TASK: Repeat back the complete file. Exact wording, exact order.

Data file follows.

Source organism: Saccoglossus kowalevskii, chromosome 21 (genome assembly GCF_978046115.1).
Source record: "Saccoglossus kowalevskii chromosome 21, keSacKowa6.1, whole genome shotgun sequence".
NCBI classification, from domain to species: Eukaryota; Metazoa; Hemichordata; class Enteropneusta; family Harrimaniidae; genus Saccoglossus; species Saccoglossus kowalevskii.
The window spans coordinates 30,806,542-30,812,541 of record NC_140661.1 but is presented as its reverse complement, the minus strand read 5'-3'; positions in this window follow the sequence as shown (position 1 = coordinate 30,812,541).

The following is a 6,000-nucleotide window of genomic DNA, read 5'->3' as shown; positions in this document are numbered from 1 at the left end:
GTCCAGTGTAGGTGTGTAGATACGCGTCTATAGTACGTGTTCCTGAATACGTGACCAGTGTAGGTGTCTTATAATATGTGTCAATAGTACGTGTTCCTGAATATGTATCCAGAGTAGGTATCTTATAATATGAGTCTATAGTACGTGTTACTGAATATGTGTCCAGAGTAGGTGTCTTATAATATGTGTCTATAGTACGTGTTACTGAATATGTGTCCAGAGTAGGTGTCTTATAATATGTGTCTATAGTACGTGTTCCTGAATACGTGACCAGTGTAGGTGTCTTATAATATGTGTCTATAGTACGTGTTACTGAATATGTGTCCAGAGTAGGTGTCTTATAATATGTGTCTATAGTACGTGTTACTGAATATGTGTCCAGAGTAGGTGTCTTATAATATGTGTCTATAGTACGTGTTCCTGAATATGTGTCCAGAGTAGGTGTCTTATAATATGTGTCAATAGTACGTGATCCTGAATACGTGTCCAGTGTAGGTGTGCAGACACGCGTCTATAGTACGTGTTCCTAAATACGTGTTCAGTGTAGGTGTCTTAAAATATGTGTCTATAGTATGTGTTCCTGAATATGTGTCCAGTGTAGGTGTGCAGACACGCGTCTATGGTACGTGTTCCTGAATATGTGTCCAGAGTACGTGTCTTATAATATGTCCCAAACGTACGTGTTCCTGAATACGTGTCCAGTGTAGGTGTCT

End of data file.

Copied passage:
Source organism: Saccoglossus kowalevskii, chromosome 21 (genome assembly GCF_978046115.1).
Source record: "Saccoglossus kowalevskii chromosome 21, keSacKowa6.1, whole genome shotgun sequence".
NCBI classification, from domain to species: Eukaryota; Metazoa; Hemichordata; class Enteropneusta; family Harrimaniidae; genus Saccoglossus; species Saccoglossus kowalevskii.
The window spans coordinates 30,806,542-30,812,541 of record NC_140661.1 but is presented as its reverse complement, the minus strand read 5'-3'; positions in this window follow the sequence as shown (position 1 = coordinate 30,812,541).

The following is a 6,000-nucleotide window of genomic DNA, read 5'->3' as shown; positions in this document are numbered from 1 at the left end:
GTCCAGTGTAGGTGTGTAGATACGCGTCTATAGTACGTGTTCCTGAATACGTGACCAGTGTAGGTGTCTTATAATATGTGTCAATAGTACGTGTTCCTGAATATGTATCCAGAGTAGGTATCTTATAATATGAGTCTATAGTACGTGTTACTGAATATGTGTCCAGAGTAGGTGTCTTATAATATGTGTCTATAGTACGTGTTACTGAATATGTGTCCAGAGTAGGTGTCTTATAATATGTGTCTATAGTACGTGTTCCTGAATACGTGACCAGTGTAGGTGTCTTATAATATGTGTCTATAGTACGTGTTACTGAATATGTGTCCAGAGTAGGTGTCTTATAATATGTGTCTATAGTACGTGTTACTGAATATGTGTCCAGAGTAGGTGTCTTATAATATGTGTCTATAGTACGTGTTCCTGAATATGTGTCCAGAGTAGGTGTCTTATAATATGTGTCAATAGTACGTGATCCTGAATACGTGTCCAGTGTAGGTGTGCAGACACGCGTCTATAGTACGTGTTCCTAAATACGTGTTCAGTGTAGGTGTCTTAAAATATGTGTCTATAGTATGTGTTCCTGAATATGTGTCCAGTGTAGGTGTGCAGACACGCGTCTATGGTACGTGTTCCTGAATATGTGTCCAGAGTACGTGTCTTATAATATGTCCCAAACGTACGTGTTCCTGAATACGTGTCCAGTGTAGGTGTCT